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March 19, 2009
AOPA ePublications Staff
When the Transportation Security Administration (TSA) proposed its Large Aircraft Security Program (LASP) in October, it set off a storm of opposition – not just among pilots, but also among lawmakers.
From the state legislature to the top of the Committee on Homeland Security, lawmakers have denounced the LASP in a growing number of letters to the Department of Homeland Security and TSA. A House aviation subcommittee roundtable and letter from House Homeland Security Committee Chairman Bennie G. Thompson (D-Miss.) are among the most recent expressions of opposition, as members of Congress continue to urge the TSA to scrap the program because it would impose excessive and unnecessary burdens on general aviation operations.
“Clearly members of Congress are concerned about TSA’s proposal,” said Lorraine Howerton, AOPA vice president of legislative affairs. “It is now up to TSA to respond.”
The proposal would require crewmember criminal record checks, watch list matching of passenger manifests, biennial third party audits of each aircraft operator, and new airport security measures. These intrusive and costly security regulations could have a crippling effect on general aviation.
Recognizing general aviation’s contributions to their communities, lawmakers from a number of states began to call for the TSA to find a less burdensome alternative early this year.
Recently, leaders of the House aviation subcommittee expressed their concerns over the issue in a roundtable discussion that included AOPA. At the roundtable, led by subcommittee chairman Jerry Costello (D-Ill.), key committee members said they are unconvinced that the proposal is necessary. One of the participants in the roundtable, Rep. Leonard Boswell (D-Iowa), also sent a letter to Department of Homeland Security Secretary Janet Napolitano expressing his concerns about the proposal.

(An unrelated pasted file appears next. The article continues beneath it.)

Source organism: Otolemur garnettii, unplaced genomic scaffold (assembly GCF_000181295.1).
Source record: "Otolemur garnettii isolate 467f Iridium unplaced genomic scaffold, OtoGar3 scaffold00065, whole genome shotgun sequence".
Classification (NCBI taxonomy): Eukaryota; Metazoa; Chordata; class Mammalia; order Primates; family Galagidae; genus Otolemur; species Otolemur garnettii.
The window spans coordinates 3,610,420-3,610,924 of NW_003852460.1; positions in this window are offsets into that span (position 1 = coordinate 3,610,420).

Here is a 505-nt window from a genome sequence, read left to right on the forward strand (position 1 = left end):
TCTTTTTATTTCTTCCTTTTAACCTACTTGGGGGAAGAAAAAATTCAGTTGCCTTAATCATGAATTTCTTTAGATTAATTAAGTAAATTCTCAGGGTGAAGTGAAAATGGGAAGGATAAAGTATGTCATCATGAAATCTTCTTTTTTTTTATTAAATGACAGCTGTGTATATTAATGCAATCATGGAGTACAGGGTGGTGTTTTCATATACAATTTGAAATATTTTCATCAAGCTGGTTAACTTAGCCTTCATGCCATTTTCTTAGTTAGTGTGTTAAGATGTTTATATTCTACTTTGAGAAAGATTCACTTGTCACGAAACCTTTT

In his own letter to the TSA, Thompson wrote that several critical elements in the Notice of Proposed Rulemaking (NPRM) regarding the LASP “appear to be problematic, unfeasible, or overly burdensome to industry.” Chairman Thompson’s letter is especially significant given the committee’s jurisdiction over the TSA.
Legislative opposition to the LASP has been growing since the rule was proposed. In Alaska, the state took a powerful stand against the measure when state legislators passed a resolution urging the TSA to drop consideration of the proposal. Alaska’s delegation to the U.S. Congress—Sens. Mark Begich and Lisa Murkowski, and Rep. Don Young— also weighed in, and Gov. Sarah Palin followed up on their action with a letter to TSA.
Meanwhile, resistance was mounting in Congress. Seven members of Congress, led by Rep. Sam Graves (R-Mo.), warned the TSA to reconsider the proposal or face possible legal challenges and “congressional obstacles” to implementation. Sens. Sam Brownback and Pat Roberts and Rep. Todd Tiahrt wrote a letter on behalf of Kansas, noting that GA is “vital to the economic stability of Kansas and our nation.” Reps. Ed Perlmutter (D-Co.), Bob Inglis (R-S.C.), and John Kline (R-Mn.) each sent their own letters urging TSA to seek input from industry stakeholders.
Advocacy and Legislation,
Transportation Security Administration,
Department of Transportation,
AOPA is looking to the Michigan Senate for “refinement” of proposals amended unfavorably in last-minute House action.
The General Aviation Pilot Protection Act would allow pilots to use the driver’s license medical standard for noncommercial VFR flights in aircraft weighing up to 6,000 pounds with no more than six seats, as long as they carry five or fewer passengers, fly below 14,000 feet msl, and fly no faster than 250 knots.
The Civil Aviation Medical Association is objecting to the FAA's proposed sleep apnea policy, warning that the evidence doesn't justify the approach.
AOPA thanks our members for their continued support in protecting the freedom to fly.